Happy (belated) birthday to John Steinbeck the renowned American novelist – born February 27, 1902 in Salinas, California. Most of Steinbeck’s writings are drawn from his life in the Salina Valley of California and include the social and economic issues of that time period. His parents’ occupations included a county treasurer and a former school teacher. In 1920 Steinbeck attended Stanford University. He dropped out of college in 1925 and decided to work as a manual laborer and freelance writer. His book, The Grapes of Wrath (1939), caught the attention of the public for its realistic portrayal of the Great Depression. After his rise to fame, Steinbeck served as a World War II correspondent for the New York Herald Tribune and was awarded the Nobel Prize for Literature in 1962. He died on December 20, 1968 at his home in NYC.
February 5th was the eightieth anniversary of the publication of Of Mice and Men (1937). The title is said to be inspired by the poem “To a Mouse” written by Robert Burns in 1785. This novella depicts the story of two friends searching for ranch work during the Great Depression in the United States. The story depicts the struggle to fulfill the American dream. Special Collections and University Archives has fifteen different editions of Of Mice and Men, including the galley proofs for Of Mice and Men, acquired in 1960 alongside four other modern authors: William Faulkner, Ernest Hemingway, Katherine Mansfield, and Thomas Wolfe. One of our Of Mice and Men editions was published by The Limited Editions Club in New York in 1970. It has an introduction by John T. Winterich and includes twenty-four water colors by Fletcher Martin.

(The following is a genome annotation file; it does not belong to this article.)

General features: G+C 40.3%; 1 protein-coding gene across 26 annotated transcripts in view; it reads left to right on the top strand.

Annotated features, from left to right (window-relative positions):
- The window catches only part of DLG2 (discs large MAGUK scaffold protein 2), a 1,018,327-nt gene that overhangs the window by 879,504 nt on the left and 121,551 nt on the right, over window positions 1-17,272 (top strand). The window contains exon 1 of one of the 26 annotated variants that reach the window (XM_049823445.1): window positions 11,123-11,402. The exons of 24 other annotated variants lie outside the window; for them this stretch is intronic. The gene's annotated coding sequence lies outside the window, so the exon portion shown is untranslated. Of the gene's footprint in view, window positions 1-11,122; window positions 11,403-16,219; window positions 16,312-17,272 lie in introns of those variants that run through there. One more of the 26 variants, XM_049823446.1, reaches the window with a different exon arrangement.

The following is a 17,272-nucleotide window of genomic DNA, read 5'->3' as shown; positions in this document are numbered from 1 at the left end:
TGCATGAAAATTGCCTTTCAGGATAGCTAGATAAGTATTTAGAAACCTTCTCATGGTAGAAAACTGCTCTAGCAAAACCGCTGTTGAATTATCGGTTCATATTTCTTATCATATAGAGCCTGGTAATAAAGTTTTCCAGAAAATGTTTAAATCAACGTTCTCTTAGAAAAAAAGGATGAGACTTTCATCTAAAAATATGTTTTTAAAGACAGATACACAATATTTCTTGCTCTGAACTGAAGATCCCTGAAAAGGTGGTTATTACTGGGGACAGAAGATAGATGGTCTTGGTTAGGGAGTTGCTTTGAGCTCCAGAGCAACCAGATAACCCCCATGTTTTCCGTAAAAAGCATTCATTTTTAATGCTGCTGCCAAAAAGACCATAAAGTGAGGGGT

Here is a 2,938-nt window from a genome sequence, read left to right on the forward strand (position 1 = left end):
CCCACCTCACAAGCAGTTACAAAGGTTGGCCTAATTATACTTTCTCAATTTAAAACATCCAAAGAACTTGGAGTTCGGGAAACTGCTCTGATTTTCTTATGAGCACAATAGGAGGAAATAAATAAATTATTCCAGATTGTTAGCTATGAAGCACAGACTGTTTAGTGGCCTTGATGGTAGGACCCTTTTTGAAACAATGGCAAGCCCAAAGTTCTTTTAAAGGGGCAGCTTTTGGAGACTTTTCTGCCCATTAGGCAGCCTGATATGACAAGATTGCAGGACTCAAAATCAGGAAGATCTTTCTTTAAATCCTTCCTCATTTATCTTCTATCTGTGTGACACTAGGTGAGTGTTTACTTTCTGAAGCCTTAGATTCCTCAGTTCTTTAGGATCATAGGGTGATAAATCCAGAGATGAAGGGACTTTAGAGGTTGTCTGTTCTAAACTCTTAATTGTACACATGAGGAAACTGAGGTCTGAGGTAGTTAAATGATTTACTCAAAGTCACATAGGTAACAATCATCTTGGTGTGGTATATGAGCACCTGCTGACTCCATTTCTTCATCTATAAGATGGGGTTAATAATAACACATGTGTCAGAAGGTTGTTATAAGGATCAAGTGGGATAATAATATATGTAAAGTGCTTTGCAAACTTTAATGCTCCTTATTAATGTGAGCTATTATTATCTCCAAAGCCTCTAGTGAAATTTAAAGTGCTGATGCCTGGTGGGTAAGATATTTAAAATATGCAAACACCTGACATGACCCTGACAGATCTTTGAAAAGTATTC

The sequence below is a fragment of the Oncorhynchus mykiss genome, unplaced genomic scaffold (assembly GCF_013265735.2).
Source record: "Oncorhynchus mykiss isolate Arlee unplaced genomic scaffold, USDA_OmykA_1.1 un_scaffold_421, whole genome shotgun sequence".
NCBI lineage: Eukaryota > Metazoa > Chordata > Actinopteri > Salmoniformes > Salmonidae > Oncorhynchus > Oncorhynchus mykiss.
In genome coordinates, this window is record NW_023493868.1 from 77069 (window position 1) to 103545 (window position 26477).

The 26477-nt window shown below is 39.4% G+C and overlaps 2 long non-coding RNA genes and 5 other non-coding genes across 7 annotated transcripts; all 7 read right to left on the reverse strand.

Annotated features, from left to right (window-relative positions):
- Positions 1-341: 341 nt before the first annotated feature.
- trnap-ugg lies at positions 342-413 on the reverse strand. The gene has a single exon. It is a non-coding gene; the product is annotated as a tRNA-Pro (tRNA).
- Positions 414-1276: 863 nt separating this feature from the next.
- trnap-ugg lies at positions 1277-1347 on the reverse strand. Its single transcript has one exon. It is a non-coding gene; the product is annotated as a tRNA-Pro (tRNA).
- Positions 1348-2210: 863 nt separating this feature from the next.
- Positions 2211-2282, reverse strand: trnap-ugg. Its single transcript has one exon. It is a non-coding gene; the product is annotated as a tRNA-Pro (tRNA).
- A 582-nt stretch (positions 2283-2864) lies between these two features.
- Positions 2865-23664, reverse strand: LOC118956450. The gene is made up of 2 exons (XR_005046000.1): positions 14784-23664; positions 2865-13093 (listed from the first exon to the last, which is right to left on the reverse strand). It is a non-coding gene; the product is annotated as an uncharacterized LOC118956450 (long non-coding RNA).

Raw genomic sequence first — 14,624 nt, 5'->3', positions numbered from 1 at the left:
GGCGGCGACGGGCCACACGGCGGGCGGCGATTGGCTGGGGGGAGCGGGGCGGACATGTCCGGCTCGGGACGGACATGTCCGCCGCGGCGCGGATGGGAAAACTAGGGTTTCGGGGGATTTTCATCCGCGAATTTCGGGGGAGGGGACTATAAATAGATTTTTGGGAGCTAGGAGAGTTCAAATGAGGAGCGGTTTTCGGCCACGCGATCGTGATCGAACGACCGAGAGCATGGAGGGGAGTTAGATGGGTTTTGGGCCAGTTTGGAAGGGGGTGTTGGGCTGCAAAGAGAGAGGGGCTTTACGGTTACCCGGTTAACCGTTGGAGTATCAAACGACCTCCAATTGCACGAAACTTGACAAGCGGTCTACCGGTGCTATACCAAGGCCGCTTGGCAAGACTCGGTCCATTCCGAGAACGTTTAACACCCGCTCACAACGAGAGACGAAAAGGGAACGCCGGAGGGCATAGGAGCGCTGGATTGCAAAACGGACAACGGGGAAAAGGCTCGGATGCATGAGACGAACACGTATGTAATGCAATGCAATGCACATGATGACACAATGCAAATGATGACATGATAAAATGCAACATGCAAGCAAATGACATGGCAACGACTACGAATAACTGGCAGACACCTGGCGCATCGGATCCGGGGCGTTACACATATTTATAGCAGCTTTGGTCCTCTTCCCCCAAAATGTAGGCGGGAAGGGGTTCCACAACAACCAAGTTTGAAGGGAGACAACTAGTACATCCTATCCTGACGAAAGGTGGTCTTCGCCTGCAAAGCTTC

The novella is considered to be based on Steinbeck’s own experience as a traveling worker. It made the Banned and/or Challenged Books from the Radcliffe Publishing Course Top 100 Novels of the 20th Century. It was considered to have vulgar and offensive language. It is still required, however, to be read in many middle and high schools to this day.
“I seen hundreds of men come by on the road an’ on the ranches, with their bindles on their back an’ that same damn thing in their heads . . . every damn one of ’em’s got a little piece of land in his head. An’ never a God damn one of ’em ever gets it. Just like heaven. Ever’body wants a little piece of lan’. I read plenty of books out here. Nobody never gets to heaven, and nobody gets no land.” Crooks to Lennie, Section 4, Of Mice and Men